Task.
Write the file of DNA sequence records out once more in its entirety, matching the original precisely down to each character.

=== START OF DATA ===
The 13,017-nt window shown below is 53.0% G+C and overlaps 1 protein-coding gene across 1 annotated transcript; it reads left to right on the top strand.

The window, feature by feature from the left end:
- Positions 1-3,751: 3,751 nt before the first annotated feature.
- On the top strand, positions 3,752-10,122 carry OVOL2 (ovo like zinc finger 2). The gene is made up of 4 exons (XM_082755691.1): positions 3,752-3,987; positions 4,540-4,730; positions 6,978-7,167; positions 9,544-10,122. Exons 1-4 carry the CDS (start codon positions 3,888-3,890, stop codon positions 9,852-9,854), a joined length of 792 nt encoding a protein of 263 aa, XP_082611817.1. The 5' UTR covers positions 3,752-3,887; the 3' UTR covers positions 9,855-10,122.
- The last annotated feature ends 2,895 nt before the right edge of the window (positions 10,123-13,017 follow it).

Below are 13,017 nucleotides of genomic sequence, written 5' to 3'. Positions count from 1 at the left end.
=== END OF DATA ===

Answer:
The 13,017-nt window shown below is 53.0% G+C and overlaps 1 protein-coding gene across 1 annotated transcript; it reads left to right on the top strand.

The window, feature by feature from the left end:
- Positions 1-3,751: 3,751 nt before the first annotated feature.
- On the top strand, positions 3,752-10,122 carry OVOL2 (ovo like zinc finger 2). The gene is made up of 4 exons (XM_082755691.1): positions 3,752-3,987; positions 4,540-4,730; positions 6,978-7,167; positions 9,544-10,122. Exons 1-4 carry the CDS (start codon positions 3,888-3,890, stop codon positions 9,852-9,854), a joined length of 792 nt encoding a protein of 263 aa, XP_082611817.1. The 5' UTR covers positions 3,752-3,887; the 3' UTR covers positions 9,855-10,122.
- The last annotated feature ends 2,895 nt before the right edge of the window (positions 10,123-13,017 follow it).

Below are 13,017 nucleotides of genomic sequence, written 5' to 3'. Positions count from 1 at the left end.